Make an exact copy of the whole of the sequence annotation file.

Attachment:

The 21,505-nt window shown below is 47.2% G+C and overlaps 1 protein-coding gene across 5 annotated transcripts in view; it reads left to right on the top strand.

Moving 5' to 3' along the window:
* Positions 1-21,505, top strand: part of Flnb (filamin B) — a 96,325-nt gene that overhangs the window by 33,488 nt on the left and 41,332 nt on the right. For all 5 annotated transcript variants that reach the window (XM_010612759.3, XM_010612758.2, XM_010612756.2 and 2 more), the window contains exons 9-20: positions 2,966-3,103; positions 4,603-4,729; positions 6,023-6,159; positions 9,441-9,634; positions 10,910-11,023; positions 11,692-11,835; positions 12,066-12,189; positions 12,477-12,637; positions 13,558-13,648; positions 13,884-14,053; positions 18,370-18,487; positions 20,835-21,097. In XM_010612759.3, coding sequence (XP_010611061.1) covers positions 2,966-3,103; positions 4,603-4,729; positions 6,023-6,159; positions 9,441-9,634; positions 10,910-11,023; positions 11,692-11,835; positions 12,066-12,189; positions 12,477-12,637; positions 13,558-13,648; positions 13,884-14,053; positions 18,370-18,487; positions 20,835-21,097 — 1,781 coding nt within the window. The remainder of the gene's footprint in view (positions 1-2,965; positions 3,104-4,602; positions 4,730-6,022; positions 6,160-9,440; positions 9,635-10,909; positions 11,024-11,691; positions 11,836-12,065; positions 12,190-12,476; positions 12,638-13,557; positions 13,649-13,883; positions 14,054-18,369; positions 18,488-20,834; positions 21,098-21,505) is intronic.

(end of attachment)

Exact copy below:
The 21,505-nt window shown below is 47.2% G+C and overlaps 1 protein-coding gene across 5 annotated transcripts in view; it reads left to right on the top strand.

Moving 5' to 3' along the window:
* Positions 1-21,505, top strand: part of Flnb (filamin B) — a 96,325-nt gene that overhangs the window by 33,488 nt on the left and 41,332 nt on the right. For all 5 annotated transcript variants that reach the window (XM_010612759.3, XM_010612758.2, XM_010612756.2 and 2 more), the window contains exons 9-20: positions 2,966-3,103; positions 4,603-4,729; positions 6,023-6,159; positions 9,441-9,634; positions 10,910-11,023; positions 11,692-11,835; positions 12,066-12,189; positions 12,477-12,637; positions 13,558-13,648; positions 13,884-14,053; positions 18,370-18,487; positions 20,835-21,097. In XM_010612759.3, coding sequence (XP_010611061.1) covers positions 2,966-3,103; positions 4,603-4,729; positions 6,023-6,159; positions 9,441-9,634; positions 10,910-11,023; positions 11,692-11,835; positions 12,066-12,189; positions 12,477-12,637; positions 13,558-13,648; positions 13,884-14,053; positions 18,370-18,487; positions 20,835-21,097 — 1,781 coding nt within the window. The remainder of the gene's footprint in view (positions 1-2,965; positions 3,104-4,602; positions 4,730-6,022; positions 6,160-9,440; positions 9,635-10,909; positions 11,024-11,691; positions 11,836-12,065; positions 12,190-12,476; positions 12,638-13,557; positions 13,649-13,883; positions 14,054-18,369; positions 18,488-20,834; positions 21,098-21,505) is intronic.